Since adolescence, Bravura and salt of the earth Susie have been partners in magic and best friends, as well as occasional bedmates. But when the two performers hire the mysterious and alluring Lena as a third banana to jazz up the act, Bravura falls madly in love. Lena believes in magic and not just the rabbit-out-of-a hat kind. She encourages Bravura to believe in her own supernatural powers, and when Susie balks, conflict ensues. Things really go south during the classic Disappearing Box act, when Susie disappears for real. With her pal presumed dead, and Bravura the prime suspect, the magician must act quickly to find Susie hopefully alive! To prove her innocence, Bravura must uncover the holes in her own story even if it means incriminating herself, and her precious Lena, in the process."
The Great Bravura has a gritty noir feel of a 'Perry Mason' (the old b&w series) or to use a more recent example, the 'Mad Men' series. The characters are stark and larger than life, and I could see and feel the early to mid 20th century when I read the book.
I do have an issue or two with the book, though. There is way too much emphasis on sex for my taste. Some may say it's because it features a romance between or amongst, if you count Susie) women. The truth is I don't want to see any graphic PDAs (public displays of affection), regardless of who makes up the participants.
Once Lena enters the picture, Bravura behaves like a love-struck teenager. The only thing (or person) she can think of is Lena. For me, the storyline begins to get muddied in and secondary to the description of sexual attraction, fantasies and acts. Does the author seek to entertain or arouse her audience?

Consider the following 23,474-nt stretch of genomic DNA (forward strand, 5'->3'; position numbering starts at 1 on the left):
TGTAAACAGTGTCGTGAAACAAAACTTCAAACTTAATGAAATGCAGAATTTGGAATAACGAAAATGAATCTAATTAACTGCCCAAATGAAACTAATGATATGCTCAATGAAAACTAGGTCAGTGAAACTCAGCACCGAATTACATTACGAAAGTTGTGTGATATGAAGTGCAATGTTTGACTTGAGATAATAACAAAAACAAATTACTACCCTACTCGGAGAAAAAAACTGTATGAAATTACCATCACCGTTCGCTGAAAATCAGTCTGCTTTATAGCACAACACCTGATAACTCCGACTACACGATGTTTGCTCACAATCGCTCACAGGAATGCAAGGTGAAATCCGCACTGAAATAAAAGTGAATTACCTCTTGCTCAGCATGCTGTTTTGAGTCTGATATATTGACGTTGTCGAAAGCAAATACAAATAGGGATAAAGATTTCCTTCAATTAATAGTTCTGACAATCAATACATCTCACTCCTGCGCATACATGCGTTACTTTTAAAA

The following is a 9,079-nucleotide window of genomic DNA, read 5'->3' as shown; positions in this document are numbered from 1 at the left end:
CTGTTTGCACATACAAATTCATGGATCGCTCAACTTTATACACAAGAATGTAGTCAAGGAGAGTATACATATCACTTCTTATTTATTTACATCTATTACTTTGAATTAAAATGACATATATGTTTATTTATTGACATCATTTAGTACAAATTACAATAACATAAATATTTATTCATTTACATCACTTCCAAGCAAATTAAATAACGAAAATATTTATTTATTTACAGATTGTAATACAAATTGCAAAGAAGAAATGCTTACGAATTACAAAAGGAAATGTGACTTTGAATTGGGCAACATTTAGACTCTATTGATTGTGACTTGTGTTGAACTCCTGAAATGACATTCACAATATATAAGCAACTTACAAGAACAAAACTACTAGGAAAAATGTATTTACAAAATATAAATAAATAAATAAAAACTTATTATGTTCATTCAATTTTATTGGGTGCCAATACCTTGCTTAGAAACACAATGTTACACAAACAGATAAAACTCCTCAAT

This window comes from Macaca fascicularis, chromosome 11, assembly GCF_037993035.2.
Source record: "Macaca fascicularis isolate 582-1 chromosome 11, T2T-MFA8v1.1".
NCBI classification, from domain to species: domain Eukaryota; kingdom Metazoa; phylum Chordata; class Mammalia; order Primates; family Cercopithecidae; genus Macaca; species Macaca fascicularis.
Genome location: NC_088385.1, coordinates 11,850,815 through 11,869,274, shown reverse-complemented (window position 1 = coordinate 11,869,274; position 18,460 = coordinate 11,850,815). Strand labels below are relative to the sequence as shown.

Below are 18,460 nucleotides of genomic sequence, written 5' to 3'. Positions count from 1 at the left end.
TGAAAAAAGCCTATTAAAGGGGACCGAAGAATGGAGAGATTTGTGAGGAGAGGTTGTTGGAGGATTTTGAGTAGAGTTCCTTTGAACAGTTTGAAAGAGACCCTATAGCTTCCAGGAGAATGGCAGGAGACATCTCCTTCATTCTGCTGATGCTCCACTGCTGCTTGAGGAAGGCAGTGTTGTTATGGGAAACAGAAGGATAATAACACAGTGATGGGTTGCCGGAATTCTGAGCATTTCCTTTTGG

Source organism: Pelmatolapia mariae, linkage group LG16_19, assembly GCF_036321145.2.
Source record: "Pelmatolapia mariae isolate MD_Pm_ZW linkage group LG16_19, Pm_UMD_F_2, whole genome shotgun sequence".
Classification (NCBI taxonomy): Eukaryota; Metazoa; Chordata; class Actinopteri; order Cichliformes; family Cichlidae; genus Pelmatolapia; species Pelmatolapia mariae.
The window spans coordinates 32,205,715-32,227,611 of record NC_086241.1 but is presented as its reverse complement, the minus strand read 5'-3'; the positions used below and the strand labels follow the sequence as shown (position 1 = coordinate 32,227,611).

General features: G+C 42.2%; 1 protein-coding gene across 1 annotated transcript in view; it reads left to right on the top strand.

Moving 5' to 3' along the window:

Once Susie takes a powder, the story gains top hand again. I stuck with it because I made an agreement to review the book. If I had not, I might not have made it past Susie's disappearance.
I'm not saying Bravura is not a good book, and want to make that clear. Just because a book is not something I might search out, has no bearing on the quality of the book. (Ok, there is one exception, but this book is not it. That is another story for another day.)
I felt a lot of sympathy for Susie. She is like the wife who watches her marriage fall apart in front of her eyes. Been there, done that. It sucks.
Bottom line for me? If you like a noir story with a lot (!) of heat and are not put off by the fact that it is all female, you will like The Great Bravura. If any of those elements are not your cup of tea, keep looking through the shelves.
MEET THE AUTHOR
Jill Dearman is the author of Bang the Keys (Penguin), a book for writers, as well as Queer Astrology for Men and Queer Astrology for Women (St. Martins), which will be reissued by MacMillan. She is a broadly published journalist and award-winning prose writer whose work has been published in New York Stories, North Atlantic Review, The Portland Review, Lilith, and numerous other publications. A native New Yorker, mystic-about-town, and lifelong film fanatic, she enjoys taking imaginative forays along the seedy side of the street.
Disclosure: I received a print copy of this book from the author and publishers via BookSparks in exchange for my honest and unbiased review. Click on the banner to go to the tour site.